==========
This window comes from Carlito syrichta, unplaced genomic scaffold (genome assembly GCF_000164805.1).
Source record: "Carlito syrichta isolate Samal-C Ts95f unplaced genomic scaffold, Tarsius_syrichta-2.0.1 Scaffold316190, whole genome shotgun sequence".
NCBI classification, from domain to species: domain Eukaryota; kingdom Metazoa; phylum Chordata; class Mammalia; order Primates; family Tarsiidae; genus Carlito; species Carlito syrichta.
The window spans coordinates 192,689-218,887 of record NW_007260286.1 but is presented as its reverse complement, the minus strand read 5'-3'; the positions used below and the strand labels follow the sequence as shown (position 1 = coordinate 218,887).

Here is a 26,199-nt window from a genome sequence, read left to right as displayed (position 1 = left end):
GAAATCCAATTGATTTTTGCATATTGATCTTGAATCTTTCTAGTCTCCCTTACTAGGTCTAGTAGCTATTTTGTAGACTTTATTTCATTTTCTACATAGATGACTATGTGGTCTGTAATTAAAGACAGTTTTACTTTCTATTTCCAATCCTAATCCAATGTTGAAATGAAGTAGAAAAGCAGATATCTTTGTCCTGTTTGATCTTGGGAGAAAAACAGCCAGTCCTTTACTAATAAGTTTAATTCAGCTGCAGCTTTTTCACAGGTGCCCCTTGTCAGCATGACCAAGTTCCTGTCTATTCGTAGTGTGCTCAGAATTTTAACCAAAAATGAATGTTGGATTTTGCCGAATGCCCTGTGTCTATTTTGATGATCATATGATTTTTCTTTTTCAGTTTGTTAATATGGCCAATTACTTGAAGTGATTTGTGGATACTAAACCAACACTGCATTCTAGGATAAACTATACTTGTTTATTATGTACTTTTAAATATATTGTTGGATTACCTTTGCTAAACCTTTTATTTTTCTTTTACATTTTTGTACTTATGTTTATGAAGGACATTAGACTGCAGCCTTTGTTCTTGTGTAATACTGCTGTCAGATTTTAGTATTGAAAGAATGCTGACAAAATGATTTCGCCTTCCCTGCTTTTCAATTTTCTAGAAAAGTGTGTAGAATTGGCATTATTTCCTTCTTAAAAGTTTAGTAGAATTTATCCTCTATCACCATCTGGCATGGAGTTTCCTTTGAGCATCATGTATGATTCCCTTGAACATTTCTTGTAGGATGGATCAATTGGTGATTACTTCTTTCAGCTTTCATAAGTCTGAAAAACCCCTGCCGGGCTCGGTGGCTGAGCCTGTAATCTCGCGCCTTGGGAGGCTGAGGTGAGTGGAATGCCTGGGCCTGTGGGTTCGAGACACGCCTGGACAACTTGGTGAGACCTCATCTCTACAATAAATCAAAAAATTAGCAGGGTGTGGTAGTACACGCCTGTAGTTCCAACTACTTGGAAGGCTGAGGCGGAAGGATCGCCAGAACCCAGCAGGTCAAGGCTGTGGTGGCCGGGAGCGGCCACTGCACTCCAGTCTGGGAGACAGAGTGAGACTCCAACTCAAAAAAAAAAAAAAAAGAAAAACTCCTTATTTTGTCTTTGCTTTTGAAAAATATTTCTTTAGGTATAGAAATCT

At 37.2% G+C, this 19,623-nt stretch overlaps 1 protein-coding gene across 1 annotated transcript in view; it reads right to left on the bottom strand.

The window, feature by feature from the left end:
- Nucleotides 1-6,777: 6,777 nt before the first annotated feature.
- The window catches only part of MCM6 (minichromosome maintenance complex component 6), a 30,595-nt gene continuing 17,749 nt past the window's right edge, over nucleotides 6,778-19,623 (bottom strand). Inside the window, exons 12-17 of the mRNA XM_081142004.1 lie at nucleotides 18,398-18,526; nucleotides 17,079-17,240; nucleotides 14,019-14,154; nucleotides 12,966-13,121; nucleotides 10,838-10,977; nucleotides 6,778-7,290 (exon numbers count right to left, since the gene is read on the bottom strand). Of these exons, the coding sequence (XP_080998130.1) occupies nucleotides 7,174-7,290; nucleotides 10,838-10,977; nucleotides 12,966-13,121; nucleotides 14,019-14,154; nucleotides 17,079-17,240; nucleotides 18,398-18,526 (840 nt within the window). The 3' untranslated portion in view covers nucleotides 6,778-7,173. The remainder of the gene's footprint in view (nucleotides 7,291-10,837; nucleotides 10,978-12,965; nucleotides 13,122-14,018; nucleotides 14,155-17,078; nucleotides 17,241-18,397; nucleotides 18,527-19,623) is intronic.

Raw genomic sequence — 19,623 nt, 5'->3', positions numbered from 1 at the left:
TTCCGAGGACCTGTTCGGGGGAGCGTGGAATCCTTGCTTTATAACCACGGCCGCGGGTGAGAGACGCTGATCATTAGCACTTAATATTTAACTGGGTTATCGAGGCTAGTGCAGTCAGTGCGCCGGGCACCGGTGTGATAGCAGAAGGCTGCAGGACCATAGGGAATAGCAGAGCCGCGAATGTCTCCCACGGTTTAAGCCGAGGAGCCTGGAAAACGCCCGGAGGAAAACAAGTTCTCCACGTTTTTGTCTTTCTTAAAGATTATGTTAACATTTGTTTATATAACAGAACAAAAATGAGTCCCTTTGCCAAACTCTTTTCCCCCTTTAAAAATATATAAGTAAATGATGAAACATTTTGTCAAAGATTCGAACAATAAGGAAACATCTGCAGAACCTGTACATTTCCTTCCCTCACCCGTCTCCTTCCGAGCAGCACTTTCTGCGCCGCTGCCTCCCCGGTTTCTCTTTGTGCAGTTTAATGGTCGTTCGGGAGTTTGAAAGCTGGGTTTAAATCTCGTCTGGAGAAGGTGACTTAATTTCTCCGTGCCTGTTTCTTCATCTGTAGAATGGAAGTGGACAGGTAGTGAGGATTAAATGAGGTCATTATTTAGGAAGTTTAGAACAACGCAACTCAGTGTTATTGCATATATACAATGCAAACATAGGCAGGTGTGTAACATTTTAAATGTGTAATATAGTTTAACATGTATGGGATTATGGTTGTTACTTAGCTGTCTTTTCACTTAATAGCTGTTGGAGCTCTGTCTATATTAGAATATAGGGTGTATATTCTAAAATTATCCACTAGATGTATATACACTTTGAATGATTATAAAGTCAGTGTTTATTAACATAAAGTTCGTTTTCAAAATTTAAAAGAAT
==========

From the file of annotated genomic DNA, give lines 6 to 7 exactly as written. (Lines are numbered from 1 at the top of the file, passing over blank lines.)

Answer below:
GAAATCCAATTGATTTTTGCATATTGATCTTGAATCTTTCTAGTCTCCCTTACTAGGTCTAGTAGCTATTTTGTAGACTTTATTTCATTTTCTACATAGATGACTATGTGGTCTGTAATTAAAGACAGTTTTACTTTCTATTTCCAATCCTAATCCAATGTTGAAATGAAGTAGAAAAGCAGATATCTTTGTCCTGTTTGATCTTGGGAGAAAAACAGCCAGTCCTTTACTAATAAGTTTAATTCAGCTGCAGCTTTTTCACAGGTGCCCCTTGTCAGCATGACCAAGTTCCTGTCTATTCGTAGTGTGCTCAGAATTTTAACCAAAAATGAATGTTGGATTTTGCCGAATGCCCTGTGTCTATTTTGATGATCATATGATTTTTCTTTTTCAGTTTGTTAATATGGCCAATTACTTGAAGTGATTTGTGGATACTAAACCAACACTGCATTCTAGGATAAACTATACTTGTTTATTATGTACTTTTAAATATATTGTTGGATTACCTTTGCTAAACCTTTTATTTTTCTTTTACATTTTTGTACTTATGTTTATGAAGGACATTAGACTGCAGCCTTTGTTCTTGTGTAATACTGCTGTCAGATTTTAGTATTGAAAGAATGCTGACAAAATGATTTCGCCTTCCCTGCTTTTCAATTTTCTAGAAAAGTGTGTAGAATTGGCATTATTTCCTTCTTAAAAGTTTAGTAGAATTTATCCTCTATCACCATCTGGCATGGAGTTTCCTTTGAGCATCATGTATGATTCCCTTGAACATTTCTTGTAGGATGGATCAATTGGTGATTACTTCTTTCAGCTTTCATAAGTCTGAAAAACCCCTGCCGGGCTCGGTGGCTGAGCCTGTAATCTCGCGCCTTGGGAGGCTGAGGTGAGTGGAATGCCTGGGCCTGTGGGTTCGAGACACGCCTGGACAACTTGGTGAGACCTCATCTCTACAATAAATCAAAAAATTAGCAGGGTGTGGTAGTACACGCCTGTAGTTCCAACTACTTGGAAGGCTGAGGCGGAAGGATCGCCAGAACCCAGCAGGTCAAGGCTGTGGTGGCCGGGAGCGGCCACTGCACTCCAGTCTGGGAGACAGAGTGAGACTCCAACTCAAAAAAAAAAAAAAAAGAAAAACTCCTTATTTTGTCTTTGCTTTTGAAAAATATTTCTTTAGGTATAGAAATCT

At 37.2% G+C, this 19,623-nt stretch overlaps 1 protein-coding gene across 1 annotated transcript in view; it reads right to left on the bottom strand.